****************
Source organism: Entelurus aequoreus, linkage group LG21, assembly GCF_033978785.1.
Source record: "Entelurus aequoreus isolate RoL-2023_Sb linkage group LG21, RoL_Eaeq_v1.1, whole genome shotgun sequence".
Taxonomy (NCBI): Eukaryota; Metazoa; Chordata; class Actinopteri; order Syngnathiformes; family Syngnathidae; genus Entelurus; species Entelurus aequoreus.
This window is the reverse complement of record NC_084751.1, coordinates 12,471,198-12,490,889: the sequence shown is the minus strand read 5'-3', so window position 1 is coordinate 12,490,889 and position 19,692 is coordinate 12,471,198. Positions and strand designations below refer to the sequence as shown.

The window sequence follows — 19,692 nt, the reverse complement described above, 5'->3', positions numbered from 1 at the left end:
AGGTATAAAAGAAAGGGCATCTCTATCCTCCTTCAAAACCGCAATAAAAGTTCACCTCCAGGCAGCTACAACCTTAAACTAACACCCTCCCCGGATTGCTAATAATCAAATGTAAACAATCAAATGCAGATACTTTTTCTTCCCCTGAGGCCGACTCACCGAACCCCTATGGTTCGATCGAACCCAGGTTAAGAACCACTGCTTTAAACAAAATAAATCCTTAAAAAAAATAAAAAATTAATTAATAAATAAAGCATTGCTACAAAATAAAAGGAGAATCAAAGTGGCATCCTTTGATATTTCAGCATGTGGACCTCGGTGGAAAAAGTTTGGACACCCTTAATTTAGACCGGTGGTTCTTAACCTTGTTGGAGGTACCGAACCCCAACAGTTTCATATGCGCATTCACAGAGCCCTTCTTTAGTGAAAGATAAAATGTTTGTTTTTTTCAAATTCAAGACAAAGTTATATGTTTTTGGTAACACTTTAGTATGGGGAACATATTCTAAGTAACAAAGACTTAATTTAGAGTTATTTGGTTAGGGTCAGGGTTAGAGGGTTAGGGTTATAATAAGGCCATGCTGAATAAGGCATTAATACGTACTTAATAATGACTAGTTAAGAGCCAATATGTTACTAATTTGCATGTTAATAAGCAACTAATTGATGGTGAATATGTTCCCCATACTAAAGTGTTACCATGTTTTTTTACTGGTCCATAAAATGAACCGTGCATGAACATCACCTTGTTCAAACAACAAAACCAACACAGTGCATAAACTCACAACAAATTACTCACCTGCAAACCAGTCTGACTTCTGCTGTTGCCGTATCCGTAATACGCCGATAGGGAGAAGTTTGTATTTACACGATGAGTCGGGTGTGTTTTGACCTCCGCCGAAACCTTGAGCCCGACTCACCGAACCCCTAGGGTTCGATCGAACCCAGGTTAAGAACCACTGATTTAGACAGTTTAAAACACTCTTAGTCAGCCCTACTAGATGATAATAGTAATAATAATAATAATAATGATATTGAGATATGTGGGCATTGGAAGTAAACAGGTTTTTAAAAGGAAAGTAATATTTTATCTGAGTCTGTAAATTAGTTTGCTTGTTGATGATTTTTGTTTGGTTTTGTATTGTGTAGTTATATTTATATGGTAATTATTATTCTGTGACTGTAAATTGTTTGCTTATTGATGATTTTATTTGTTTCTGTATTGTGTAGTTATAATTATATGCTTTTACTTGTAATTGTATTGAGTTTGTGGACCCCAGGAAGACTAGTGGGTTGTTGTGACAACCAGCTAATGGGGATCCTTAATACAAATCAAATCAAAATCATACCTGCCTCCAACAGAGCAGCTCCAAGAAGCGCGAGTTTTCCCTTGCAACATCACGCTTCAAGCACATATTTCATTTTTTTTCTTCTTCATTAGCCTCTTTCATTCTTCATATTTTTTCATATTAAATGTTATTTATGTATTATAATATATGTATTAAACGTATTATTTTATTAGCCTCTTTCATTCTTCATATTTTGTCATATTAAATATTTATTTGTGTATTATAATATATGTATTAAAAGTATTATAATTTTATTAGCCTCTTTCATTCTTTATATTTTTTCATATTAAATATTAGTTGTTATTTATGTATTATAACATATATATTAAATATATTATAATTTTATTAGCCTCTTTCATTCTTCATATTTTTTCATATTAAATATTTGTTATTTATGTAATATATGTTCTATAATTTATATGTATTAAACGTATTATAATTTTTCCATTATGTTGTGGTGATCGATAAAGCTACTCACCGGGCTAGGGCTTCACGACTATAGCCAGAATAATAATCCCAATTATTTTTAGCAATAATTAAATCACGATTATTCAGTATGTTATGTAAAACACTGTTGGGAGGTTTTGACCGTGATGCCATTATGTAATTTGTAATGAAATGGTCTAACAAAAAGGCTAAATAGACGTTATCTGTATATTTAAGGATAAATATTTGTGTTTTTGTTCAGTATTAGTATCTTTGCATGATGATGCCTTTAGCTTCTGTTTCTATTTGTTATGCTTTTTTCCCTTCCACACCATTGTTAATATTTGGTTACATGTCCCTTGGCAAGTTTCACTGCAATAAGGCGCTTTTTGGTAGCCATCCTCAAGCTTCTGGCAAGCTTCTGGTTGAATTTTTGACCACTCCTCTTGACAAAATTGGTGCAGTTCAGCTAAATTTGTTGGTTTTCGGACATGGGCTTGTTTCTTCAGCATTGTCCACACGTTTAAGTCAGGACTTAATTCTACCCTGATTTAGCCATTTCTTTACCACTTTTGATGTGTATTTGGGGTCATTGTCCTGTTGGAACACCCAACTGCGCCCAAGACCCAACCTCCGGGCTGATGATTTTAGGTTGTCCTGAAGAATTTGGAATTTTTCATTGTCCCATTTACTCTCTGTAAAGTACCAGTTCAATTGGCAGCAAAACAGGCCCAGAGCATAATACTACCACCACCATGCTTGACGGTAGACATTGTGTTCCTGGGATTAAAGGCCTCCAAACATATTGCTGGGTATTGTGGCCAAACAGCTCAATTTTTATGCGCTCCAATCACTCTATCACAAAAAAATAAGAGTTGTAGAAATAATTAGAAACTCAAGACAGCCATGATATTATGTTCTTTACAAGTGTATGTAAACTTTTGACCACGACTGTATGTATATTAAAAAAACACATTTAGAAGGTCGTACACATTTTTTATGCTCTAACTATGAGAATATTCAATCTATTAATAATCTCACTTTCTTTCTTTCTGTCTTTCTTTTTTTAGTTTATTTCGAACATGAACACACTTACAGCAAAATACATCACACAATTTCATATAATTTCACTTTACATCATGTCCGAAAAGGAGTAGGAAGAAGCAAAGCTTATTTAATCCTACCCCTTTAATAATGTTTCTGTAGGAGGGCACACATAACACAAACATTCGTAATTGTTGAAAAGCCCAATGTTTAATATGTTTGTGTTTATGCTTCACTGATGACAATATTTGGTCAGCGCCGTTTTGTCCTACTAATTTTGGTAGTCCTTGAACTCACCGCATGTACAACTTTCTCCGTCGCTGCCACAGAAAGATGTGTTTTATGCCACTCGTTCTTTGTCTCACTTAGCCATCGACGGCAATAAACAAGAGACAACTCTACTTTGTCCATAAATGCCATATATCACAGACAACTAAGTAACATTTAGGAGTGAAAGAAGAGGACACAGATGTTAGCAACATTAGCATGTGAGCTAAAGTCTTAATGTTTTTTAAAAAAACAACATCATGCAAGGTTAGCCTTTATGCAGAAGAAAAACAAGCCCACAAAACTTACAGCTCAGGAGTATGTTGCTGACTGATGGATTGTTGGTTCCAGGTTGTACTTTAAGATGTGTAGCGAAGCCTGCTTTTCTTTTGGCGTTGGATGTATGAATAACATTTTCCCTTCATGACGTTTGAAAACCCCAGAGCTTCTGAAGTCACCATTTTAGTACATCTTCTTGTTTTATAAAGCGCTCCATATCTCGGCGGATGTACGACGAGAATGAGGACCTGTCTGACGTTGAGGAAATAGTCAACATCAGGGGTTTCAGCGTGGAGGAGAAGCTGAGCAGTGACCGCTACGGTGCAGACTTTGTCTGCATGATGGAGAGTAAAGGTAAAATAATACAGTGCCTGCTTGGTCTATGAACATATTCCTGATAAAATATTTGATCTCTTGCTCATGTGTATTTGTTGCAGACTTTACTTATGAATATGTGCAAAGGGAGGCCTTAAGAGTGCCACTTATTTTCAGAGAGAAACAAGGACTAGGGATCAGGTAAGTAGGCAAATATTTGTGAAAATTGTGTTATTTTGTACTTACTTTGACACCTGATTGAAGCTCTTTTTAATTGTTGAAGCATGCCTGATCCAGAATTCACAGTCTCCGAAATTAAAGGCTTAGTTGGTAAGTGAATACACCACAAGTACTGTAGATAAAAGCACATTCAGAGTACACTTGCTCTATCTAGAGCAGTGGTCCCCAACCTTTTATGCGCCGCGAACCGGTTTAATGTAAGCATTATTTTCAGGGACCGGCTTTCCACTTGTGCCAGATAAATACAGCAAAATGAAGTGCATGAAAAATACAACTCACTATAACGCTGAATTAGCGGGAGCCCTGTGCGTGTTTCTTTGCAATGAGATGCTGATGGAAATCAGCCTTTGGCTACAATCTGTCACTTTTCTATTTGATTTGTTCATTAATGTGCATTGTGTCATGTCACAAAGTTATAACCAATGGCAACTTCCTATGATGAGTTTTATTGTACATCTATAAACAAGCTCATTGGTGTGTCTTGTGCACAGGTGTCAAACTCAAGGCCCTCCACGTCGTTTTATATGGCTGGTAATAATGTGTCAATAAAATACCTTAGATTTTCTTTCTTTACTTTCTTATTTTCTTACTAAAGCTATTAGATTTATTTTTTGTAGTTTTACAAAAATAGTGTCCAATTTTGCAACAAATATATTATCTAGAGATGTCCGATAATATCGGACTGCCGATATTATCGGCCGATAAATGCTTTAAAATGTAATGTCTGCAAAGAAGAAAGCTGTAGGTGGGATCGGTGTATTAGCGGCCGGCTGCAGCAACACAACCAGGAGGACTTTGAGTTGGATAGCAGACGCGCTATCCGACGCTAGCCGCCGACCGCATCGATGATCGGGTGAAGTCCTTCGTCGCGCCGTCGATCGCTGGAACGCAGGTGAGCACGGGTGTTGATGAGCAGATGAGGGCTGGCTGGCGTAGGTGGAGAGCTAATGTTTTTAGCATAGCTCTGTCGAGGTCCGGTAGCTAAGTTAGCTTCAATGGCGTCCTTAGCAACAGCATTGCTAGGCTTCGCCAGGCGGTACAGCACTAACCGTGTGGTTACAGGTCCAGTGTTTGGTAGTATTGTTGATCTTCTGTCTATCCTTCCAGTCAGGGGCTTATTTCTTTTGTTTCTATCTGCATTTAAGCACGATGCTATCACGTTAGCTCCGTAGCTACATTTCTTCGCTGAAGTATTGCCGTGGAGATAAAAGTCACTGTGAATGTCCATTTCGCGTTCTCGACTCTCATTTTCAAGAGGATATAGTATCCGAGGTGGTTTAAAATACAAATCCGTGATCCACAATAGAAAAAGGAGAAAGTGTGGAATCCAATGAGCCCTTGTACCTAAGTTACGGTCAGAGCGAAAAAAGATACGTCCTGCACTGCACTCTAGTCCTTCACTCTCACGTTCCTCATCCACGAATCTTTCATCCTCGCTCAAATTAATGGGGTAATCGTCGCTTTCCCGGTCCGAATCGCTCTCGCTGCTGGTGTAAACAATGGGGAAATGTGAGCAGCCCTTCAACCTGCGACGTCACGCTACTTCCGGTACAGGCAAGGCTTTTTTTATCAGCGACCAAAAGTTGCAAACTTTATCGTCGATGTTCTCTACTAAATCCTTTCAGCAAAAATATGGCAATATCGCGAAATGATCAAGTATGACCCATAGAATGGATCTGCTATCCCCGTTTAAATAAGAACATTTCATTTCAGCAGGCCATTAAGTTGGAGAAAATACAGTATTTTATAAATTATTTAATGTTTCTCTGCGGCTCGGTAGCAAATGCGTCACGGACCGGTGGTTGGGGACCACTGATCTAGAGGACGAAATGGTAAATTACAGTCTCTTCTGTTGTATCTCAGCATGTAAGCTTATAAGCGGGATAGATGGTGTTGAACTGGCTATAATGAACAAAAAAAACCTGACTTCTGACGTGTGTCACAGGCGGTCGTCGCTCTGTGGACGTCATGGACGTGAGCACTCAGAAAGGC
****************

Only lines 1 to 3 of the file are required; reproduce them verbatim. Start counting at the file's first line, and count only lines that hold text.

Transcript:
Source organism: Entelurus aequoreus, linkage group LG21, assembly GCF_033978785.1.
Source record: "Entelurus aequoreus isolate RoL-2023_Sb linkage group LG21, RoL_Eaeq_v1.1, whole genome shotgun sequence".
Taxonomy (NCBI): Eukaryota; Metazoa; Chordata; class Actinopteri; order Syngnathiformes; family Syngnathidae; genus Entelurus; species Entelurus aequoreus.